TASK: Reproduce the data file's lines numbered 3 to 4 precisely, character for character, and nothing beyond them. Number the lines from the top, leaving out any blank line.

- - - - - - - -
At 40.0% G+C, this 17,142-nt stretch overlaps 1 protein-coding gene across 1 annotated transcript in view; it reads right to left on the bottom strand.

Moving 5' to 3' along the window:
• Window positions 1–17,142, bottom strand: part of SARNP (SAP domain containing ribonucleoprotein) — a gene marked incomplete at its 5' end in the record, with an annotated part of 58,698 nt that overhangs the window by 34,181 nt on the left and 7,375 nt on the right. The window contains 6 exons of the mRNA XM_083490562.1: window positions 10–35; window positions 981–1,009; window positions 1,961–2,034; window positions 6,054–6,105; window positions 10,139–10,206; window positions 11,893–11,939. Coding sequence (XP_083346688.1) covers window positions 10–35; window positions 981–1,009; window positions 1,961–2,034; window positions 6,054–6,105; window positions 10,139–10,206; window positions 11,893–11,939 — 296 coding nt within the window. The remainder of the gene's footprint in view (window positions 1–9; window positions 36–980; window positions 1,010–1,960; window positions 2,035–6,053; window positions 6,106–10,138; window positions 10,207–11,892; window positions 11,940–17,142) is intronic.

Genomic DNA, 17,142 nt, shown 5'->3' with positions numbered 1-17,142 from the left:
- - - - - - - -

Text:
• Window positions 1–17,142, bottom strand: part of SARNP (SAP domain containing ribonucleoprotein) — a gene marked incomplete at its 5' end in the record, with an annotated part of 58,698 nt that overhangs the window by 34,181 nt on the left and 7,375 nt on the right. The window contains 6 exons of the mRNA XM_083490562.1: window positions 10–35; window positions 981–1,009; window positions 1,961–2,034; window positions 6,054–6,105; window positions 10,139–10,206; window positions 11,893–11,939. Coding sequence (XP_083346688.1) covers window positions 10–35; window positions 981–1,009; window positions 1,961–2,034; window positions 6,054–6,105; window positions 10,139–10,206; window positions 11,893–11,939 — 296 coding nt within the window. The remainder of the gene's footprint in view (window positions 1–9; window positions 36–980; window positions 1,010–1,960; window positions 2,035–6,053; window positions 6,106–10,138; window positions 10,207–11,892; window positions 11,940–17,142) is intronic.

Genomic DNA, 17,142 nt, shown 5'->3' with positions numbered 1-17,142 from the left: